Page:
Techniques included work on vaccine technology, and funding for vaccine manufacturing and distribution concurrent with clinical trials...The focus of treatment for the first SARS outbreak in 2003 was administration of antibiotics to treat bacterial infection (Rat et al., 2020). In 2020, the medical and public health community focused on development of vaccines as well as treatment with antivirals and stay-at-home and quarantine measures (Rat et al., 2020). To stimulate concentrated research along a variety of pathways, Operation Warp Speed was quietly started in early 2020 when the Trump administration designated around $10 billion in funding originally meant for hospitals and healthcare providers (Cohrs, 2021). This public-private partnership was officially announced on May 15, 2020 (U.S. Department of Defense [DoD], 2020) and supported several vaccine technologies to greatly accelerate results. Techniques included work on vaccine technology, and funding for vaccine manufacturing and distribution concurrent with clinical trials to hasten the development process (U.S. Government Accountability Office [GAO], 2021). Among the research platforms supported were the messenger RNA (mRNA), the Replication-defective-live-vector platform, and the Recombinant-subunit-adjuvanted protein platform. A brief description of each platform follows.

The mRNA platform, the basis of the Moderna® and the Pfizer/BioNTech® vaccine uses genetic spike RNA instructions from the SARS-CoV-2 virus. These instructions facilitate individuals to produce the spike protein of the COVID-19 virus and stimulate the body’s immune system to make the spike protein and promote the development of antibodies but cannot cause the COVID-19 disease (GAO, 2021).

The Replication-defective live-vector platform uses a non-replicating adenovirus to deliver genetic coding that facilitates the vaccinated person to produce antibodies but cannot cause the COVID-19 disease. The Johnson & Johnson Janssen® vaccine is an example of this technology (GAO, 2021).

Finally, the Recombinant-subunit-adjuvanted protein platform, developed by Novavax® and Sanofi/GCK starts with a fully-formed SARS-CoV-2 spike protein delivered to the individual along with an adjuvant – a product that helps stimulate the immune system but cannot cause COVID-19 (GAO, 2021). The Novavax® vaccine was submitted for EUA approval to the FDA on January 31, 2022 (Novavax, 2022). Since the initial announcement Novavax® announced in late February their intentions to pursue full approval by the FDA in the second half of 2022 (Reuters, 2022).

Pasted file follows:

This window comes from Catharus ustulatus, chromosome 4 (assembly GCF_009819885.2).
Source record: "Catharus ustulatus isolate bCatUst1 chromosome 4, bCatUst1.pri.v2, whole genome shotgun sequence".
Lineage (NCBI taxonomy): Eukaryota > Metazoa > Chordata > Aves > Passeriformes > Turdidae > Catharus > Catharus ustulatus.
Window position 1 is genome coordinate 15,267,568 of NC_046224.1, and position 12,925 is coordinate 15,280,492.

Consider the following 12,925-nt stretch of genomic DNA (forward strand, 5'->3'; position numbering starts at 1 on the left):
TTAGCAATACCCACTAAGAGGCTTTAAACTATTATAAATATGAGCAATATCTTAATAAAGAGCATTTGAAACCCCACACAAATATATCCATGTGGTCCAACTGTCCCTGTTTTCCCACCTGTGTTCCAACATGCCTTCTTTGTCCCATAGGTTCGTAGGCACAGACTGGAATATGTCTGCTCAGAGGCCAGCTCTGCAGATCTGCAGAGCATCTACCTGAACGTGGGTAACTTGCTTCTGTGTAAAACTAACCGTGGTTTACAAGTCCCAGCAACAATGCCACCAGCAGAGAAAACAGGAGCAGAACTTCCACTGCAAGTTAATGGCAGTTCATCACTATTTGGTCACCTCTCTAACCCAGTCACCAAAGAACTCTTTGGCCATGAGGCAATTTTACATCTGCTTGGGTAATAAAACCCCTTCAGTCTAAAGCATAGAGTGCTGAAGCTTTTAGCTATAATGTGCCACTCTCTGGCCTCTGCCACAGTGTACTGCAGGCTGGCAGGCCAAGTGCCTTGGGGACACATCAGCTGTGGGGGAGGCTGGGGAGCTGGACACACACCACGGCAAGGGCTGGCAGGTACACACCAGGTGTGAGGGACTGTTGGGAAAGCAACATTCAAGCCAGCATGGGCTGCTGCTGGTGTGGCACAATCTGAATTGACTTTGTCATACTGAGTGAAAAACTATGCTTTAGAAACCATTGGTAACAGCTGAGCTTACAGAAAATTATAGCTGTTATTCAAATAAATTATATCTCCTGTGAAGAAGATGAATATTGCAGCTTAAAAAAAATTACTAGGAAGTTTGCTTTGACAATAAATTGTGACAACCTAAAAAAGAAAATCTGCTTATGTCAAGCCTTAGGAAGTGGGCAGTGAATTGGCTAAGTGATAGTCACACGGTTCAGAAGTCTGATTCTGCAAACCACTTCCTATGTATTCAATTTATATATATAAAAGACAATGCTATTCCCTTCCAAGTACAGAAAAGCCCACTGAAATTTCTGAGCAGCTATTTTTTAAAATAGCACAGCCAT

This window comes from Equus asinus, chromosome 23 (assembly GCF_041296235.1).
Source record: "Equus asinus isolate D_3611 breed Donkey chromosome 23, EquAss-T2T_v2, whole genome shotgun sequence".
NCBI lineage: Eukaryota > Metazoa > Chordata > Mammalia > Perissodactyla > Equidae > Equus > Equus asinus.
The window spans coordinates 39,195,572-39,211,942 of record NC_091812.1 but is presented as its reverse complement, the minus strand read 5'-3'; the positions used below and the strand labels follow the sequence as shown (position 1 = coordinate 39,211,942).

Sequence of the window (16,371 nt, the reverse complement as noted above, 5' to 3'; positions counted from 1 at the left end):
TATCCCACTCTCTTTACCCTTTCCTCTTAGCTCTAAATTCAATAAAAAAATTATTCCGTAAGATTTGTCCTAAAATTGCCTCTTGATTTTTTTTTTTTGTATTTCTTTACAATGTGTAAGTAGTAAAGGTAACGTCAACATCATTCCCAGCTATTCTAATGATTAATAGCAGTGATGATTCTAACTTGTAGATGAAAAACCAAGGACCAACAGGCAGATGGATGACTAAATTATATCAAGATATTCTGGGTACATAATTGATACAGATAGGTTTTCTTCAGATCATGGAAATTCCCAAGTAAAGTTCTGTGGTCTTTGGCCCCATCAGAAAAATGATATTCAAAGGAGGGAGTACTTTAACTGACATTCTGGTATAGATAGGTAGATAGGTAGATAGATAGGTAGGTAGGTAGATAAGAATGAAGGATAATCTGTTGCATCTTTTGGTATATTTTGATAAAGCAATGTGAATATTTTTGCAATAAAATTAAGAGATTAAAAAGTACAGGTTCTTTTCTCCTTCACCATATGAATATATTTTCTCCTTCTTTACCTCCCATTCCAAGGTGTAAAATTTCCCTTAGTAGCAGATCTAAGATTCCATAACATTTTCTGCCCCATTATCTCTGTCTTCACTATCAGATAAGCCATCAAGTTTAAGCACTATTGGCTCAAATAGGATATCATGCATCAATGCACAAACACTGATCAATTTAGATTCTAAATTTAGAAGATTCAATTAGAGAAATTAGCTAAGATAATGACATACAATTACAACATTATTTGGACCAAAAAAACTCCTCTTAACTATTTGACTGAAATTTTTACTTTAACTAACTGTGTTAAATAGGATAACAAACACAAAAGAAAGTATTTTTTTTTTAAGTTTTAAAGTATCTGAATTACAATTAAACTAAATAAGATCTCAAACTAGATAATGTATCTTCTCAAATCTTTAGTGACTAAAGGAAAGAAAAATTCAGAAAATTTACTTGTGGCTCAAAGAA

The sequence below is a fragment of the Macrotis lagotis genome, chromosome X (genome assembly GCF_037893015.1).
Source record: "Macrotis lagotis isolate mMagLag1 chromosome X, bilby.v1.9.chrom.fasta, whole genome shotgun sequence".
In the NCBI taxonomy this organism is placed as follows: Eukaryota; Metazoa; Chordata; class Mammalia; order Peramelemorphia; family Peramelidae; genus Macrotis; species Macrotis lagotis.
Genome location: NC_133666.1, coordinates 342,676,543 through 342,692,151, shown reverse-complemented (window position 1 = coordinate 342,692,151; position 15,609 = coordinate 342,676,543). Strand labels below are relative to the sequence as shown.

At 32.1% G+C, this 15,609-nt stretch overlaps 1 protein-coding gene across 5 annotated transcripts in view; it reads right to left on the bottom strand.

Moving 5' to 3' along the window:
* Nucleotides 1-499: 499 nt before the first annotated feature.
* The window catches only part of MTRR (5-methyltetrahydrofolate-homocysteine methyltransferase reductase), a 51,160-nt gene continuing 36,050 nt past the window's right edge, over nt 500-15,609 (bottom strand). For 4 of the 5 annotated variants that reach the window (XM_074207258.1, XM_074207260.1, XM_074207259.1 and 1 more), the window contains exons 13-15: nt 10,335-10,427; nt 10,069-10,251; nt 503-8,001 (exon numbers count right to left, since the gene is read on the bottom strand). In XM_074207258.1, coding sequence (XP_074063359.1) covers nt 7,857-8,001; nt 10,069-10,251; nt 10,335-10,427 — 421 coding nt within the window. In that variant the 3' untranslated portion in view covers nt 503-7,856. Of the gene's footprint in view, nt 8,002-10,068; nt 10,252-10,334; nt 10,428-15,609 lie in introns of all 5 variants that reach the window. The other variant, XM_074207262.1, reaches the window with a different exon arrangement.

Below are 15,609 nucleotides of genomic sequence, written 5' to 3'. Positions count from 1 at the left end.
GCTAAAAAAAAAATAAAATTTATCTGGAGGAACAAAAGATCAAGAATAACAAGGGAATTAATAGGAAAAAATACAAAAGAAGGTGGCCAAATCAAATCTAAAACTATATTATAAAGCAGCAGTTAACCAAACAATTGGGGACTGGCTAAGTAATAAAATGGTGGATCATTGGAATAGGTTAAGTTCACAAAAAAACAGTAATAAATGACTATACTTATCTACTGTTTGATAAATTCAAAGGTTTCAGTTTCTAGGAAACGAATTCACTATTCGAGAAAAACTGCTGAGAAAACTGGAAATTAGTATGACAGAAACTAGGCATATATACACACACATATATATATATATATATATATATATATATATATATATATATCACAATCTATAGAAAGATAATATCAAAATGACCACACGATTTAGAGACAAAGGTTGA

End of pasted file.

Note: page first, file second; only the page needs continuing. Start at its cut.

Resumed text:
...the COVID-19 genetic sequence was released on January 11, 2020, with development of potential vaccines starting immediately.This article will concentrate on the mRNA vaccines not familiar to the public and is intended to explain the developmental timeline before and after the genome of COVID-19 was announced from a patient in Wuhan, China in January 2020 (Wu et al., 2020) and documented in Genbank, an international repository (Branswell, 2021a). According to Branswell, the COVID-19 genetic sequence was released on January 11, 2020, with development of potential vaccines starting immediately. With the release of the genetic code of the virus and the speed of the spread of the virus, vaccine developers focused on the protein spike on the virus exterior as the best target of a vaccine (Branswell, 2021a).

The Interest in the Spike Protein
...prior research on the SARS-CoV and MERS-CoV viruses noted structural similarities on the surface to the SARS-CoV-2 outer envelope. Salvatori et al. (2020) described how prior research on the SARS-CoV and MERS-CoV viruses noted structural similarities on the surface to the SARS-CoV-2 outer envelope. Salvatori discussed how the spike protein (S) was “highly immunogenic and protective” toward generating a neutralizing antibody response and causing protective immunity (p. 1). Studies had shown that if antibodies were effectively directed toward the spike protein, they would inhibit a virus from entry into host cells. Research of Tai et al. (2020) showed that the spike (S) protein has a significant role in prevention of viral attachment and entry into the cell. This key role of the spike (S) protein became the focus of vaccine research into prevention of viral infection.